Blog Posts: Conflict of Laws

Prof. Ann Estin on child welfare in abduction and asylum proceedings

Numbers of unaccompanied minors taken into custody at the United States's southern border have nearly doubled in the last year. The dramatic increase has strained U.S. courts, particularly where international legal obligations are involved. University of Iowa law Prof. Ann Estin argues that U.S. courts are up to the challenge.

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No Comments | Posted by Elizabeth M. Hutchens on Mon. August 1, 2016 8:00 AM
Categories: Children's rights, Conflict of Laws, Hague Convention, Refugees/Asylum, Symposium

FIFA corruption scandal raises unique issues in extradition law

The FIFA scandal raises novel issues in the law of extradition and in U.S. courts' extraterritorial jurisdiction.
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No Comments | Posted by Joseph A. Fleishman on Sun. January 24, 2016 7:56 AM
Categories: Conflict of Laws, Corruption, Criminal Law, Extradition, Reports (longer, analytical blog posts), United States

SAS wins $79m judgment after finessing comity and collateral estoppel

A $79 million judgment for SAS earlier this month was based on the software company’s federal copyright claim and various state-law claims, but it also depended on comity and several other principles of international law.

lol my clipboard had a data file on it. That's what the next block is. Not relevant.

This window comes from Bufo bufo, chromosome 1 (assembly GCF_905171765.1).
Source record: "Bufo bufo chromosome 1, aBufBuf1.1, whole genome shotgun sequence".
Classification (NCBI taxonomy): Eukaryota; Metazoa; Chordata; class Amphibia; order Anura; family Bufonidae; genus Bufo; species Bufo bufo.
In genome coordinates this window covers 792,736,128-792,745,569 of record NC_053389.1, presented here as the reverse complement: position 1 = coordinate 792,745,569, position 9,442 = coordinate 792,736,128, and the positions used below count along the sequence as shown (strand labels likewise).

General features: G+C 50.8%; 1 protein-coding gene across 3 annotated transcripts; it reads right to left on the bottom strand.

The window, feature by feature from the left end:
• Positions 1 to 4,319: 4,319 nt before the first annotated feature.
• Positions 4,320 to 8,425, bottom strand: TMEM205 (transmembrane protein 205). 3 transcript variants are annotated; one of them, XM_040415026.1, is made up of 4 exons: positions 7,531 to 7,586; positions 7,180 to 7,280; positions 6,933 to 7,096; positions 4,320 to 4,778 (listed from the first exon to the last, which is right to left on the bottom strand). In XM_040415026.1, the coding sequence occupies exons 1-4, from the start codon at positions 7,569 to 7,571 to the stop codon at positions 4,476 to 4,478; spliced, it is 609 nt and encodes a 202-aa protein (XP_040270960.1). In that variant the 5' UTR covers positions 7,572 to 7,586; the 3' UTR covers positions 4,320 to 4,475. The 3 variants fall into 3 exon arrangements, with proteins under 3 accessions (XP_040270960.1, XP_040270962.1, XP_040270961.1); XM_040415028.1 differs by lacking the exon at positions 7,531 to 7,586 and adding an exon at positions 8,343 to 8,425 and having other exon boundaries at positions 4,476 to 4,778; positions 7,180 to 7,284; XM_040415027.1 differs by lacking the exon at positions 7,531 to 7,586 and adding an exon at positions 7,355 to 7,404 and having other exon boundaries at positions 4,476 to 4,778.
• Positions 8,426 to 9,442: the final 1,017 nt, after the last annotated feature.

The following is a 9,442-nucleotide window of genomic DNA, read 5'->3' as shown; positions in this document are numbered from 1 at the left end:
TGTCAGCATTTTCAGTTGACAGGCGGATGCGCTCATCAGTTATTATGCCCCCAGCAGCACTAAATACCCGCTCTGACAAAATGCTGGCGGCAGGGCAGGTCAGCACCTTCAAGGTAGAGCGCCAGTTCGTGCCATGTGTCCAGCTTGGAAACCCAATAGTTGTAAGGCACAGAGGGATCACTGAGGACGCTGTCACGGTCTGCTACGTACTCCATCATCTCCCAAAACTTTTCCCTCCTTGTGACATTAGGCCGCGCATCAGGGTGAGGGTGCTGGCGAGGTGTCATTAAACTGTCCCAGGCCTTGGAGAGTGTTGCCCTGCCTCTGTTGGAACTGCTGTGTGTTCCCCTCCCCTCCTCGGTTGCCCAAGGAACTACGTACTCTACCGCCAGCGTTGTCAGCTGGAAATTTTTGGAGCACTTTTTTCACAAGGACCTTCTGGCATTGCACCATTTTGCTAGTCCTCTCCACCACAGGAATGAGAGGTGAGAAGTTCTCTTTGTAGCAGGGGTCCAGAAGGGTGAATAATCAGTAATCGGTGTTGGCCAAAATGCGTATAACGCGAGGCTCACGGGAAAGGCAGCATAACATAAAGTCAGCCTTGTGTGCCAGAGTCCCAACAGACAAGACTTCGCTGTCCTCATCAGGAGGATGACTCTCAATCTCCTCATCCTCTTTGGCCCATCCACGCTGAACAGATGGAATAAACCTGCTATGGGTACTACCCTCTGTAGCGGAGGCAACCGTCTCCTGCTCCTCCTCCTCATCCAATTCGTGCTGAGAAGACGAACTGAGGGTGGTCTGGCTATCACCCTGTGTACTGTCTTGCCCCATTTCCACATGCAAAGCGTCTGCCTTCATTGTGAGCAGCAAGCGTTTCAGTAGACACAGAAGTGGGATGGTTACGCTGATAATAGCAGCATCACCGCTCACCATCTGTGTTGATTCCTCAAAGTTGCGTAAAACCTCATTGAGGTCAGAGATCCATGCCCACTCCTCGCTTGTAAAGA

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No Comments | Posted by Christopher R. Bagley (Chris) on Sun. October 25, 2015 3:33 PM
Categories: Conflict of Laws, European Union, Intellectual property, United Kingdom, United States

EU proposal for TTIP trade deal: a new model for dispute resolution?

The European Commission's draft proposal aims to improve a system that is sometimes seen as allowing multinational corporations to evade regulations in the countries where they invest.


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1 Comment | Posted by Nicholas S. Millington on Fri. October 2, 2015 12:12 AM
Categories: Conflict of Laws, Direct foreign investment, European Union, Free Trade, International Dispute Resolution, United States

Plus ça change, plus c’est la même chose: The more things change, the more they stay the same

“Comity” remains the most important principal governing recognition of foreign-country judgments; Professor Ronald Brand breathed new life into Hilton last month at the ILJ symposium. Brand, a professor of international law at Pitt, argued that long-ignored dictum from Hilton could help nations resolve their two fundamentally different approaches to judgment recognition.


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Posted by Christopher R. Bagley (Chris) on Fri. February 6, 2015 8:45 AM
Categories: Conflict of Laws, Symposium

Multilateral Environmental Agreements and U.S. Judicial Review

The focus of Professor Knox’s discussion was the role of courts in reviewing multilateral environmental agreements, and whether or not the political question doctrine shields these agreements from judicial review.


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Posted by Lisa Marie Taylor (Lisa Marie) on Fri. February 6, 2015 8:41 AM
Categories: Conflict of Laws, Symposium, United States